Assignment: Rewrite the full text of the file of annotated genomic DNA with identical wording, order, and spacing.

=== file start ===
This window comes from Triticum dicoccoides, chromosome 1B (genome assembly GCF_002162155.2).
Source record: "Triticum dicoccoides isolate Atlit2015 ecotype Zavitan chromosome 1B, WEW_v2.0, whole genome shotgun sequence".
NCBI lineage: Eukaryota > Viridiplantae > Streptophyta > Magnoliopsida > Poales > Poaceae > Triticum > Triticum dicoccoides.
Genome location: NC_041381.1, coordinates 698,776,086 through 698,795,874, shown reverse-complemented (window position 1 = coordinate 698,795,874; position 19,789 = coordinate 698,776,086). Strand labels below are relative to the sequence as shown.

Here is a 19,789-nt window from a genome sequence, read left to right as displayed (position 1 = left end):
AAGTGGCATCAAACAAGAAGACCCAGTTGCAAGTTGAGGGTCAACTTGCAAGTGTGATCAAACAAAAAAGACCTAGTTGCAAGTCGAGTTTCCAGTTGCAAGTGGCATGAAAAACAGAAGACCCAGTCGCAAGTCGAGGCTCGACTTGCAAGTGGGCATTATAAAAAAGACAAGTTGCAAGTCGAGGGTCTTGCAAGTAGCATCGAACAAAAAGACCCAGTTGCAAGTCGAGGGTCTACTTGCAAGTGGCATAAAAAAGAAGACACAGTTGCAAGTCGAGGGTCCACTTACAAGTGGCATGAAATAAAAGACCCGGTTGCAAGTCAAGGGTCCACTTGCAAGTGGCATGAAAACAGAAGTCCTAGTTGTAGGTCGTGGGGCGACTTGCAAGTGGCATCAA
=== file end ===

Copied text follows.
This window comes from Triticum dicoccoides, chromosome 1B (genome assembly GCF_002162155.2).
Source record: "Triticum dicoccoides isolate Atlit2015 ecotype Zavitan chromosome 1B, WEW_v2.0, whole genome shotgun sequence".
NCBI lineage: Eukaryota > Viridiplantae > Streptophyta > Magnoliopsida > Poales > Poaceae > Triticum > Triticum dicoccoides.
Genome location: NC_041381.1, coordinates 698,776,086 through 698,795,874, shown reverse-complemented (window position 1 = coordinate 698,795,874; position 19,789 = coordinate 698,776,086). Strand labels below are relative to the sequence as shown.

Here is a 19,789-nt window from a genome sequence, read left to right as displayed (position 1 = left end):
AAGTGGCATCAAACAAGAAGACCCAGTTGCAAGTTGAGGGTCAACTTGCAAGTGTGATCAAACAAAAAAGACCTAGTTGCAAGTCGAGTTTCCAGTTGCAAGTGGCATGAAAAACAGAAGACCCAGTCGCAAGTCGAGGCTCGACTTGCAAGTGGGCATTATAAAAAAGACAAGTTGCAAGTCGAGGGTCTTGCAAGTAGCATCGAACAAAAAGACCCAGTTGCAAGTCGAGGGTCTACTTGCAAGTGGCATAAAAAAGAAGACACAGTTGCAAGTCGAGGGTCCACTTACAAGTGGCATGAAATAAAAGACCCGGTTGCAAGTCAAGGGTCCACTTGCAAGTGGCATGAAAACAGAAGTCCTAGTTGTAGGTCGTGGGGCGACTTGCAAGTGGCATCAA